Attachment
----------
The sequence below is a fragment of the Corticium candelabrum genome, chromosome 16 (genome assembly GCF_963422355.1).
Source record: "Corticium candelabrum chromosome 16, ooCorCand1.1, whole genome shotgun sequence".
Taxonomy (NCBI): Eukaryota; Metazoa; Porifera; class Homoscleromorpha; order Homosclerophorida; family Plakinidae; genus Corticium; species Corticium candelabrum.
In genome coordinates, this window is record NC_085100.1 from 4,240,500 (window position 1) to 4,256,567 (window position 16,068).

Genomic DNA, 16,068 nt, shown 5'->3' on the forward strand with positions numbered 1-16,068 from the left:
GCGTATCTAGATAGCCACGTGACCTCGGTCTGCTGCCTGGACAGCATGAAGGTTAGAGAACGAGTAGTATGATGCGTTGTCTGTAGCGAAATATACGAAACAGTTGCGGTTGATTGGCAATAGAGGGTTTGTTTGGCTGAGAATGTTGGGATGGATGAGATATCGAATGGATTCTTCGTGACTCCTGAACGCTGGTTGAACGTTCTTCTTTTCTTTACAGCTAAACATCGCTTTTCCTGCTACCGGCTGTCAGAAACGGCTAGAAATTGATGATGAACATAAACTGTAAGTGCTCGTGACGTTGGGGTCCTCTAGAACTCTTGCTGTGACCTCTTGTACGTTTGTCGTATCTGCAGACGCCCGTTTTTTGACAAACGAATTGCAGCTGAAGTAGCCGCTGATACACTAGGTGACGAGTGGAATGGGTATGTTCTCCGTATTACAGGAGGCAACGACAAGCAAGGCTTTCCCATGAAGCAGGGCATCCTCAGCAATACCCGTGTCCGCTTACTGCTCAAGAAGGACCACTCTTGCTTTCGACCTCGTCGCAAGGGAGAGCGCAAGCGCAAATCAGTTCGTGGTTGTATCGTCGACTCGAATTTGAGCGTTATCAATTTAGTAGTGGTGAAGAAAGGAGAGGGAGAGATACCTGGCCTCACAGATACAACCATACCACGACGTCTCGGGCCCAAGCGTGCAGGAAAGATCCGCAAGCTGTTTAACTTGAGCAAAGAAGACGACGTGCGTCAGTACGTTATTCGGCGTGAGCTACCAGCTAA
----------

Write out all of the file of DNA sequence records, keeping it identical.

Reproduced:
The sequence below is a fragment of the Corticium candelabrum genome, chromosome 16 (genome assembly GCF_963422355.1).
Source record: "Corticium candelabrum chromosome 16, ooCorCand1.1, whole genome shotgun sequence".
Taxonomy (NCBI): Eukaryota; Metazoa; Porifera; class Homoscleromorpha; order Homosclerophorida; family Plakinidae; genus Corticium; species Corticium candelabrum.
In genome coordinates, this window is record NC_085100.1 from 4,240,500 (window position 1) to 4,256,567 (window position 16,068).

Genomic DNA, 16,068 nt, shown 5'->3' on the forward strand with positions numbered 1-16,068 from the left:
GCGTATCTAGATAGCCACGTGACCTCGGTCTGCTGCCTGGACAGCATGAAGGTTAGAGAACGAGTAGTATGATGCGTTGTCTGTAGCGAAATATACGAAACAGTTGCGGTTGATTGGCAATAGAGGGTTTGTTTGGCTGAGAATGTTGGGATGGATGAGATATCGAATGGATTCTTCGTGACTCCTGAACGCTGGTTGAACGTTCTTCTTTTCTTTACAGCTAAACATCGCTTTTCCTGCTACCGGCTGTCAGAAACGGCTAGAAATTGATGATGAACATAAACTGTAAGTGCTCGTGACGTTGGGGTCCTCTAGAACTCTTGCTGTGACCTCTTGTACGTTTGTCGTATCTGCAGACGCCCGTTTTTTGACAAACGAATTGCAGCTGAAGTAGCCGCTGATACACTAGGTGACGAGTGGAATGGGTATGTTCTCCGTATTACAGGAGGCAACGACAAGCAAGGCTTTCCCATGAAGCAGGGCATCCTCAGCAATACCCGTGTCCGCTTACTGCTCAAGAAGGACCACTCTTGCTTTCGACCTCGTCGCAAGGGAGAGCGCAAGCGCAAATCAGTTCGTGGTTGTATCGTCGACTCGAATTTGAGCGTTATCAATTTAGTAGTGGTGAAGAAAGGAGAGGGAGAGATACCTGGCCTCACAGATACAACCATACCACGACGTCTCGGGCCCAAGCGTGCAGGAAAGATCCGCAAGCTGTTTAACTTGAGCAAAGAAGACGACGTGCGTCAGTACGTTATTCGGCGTGAGCTACCAGCTAA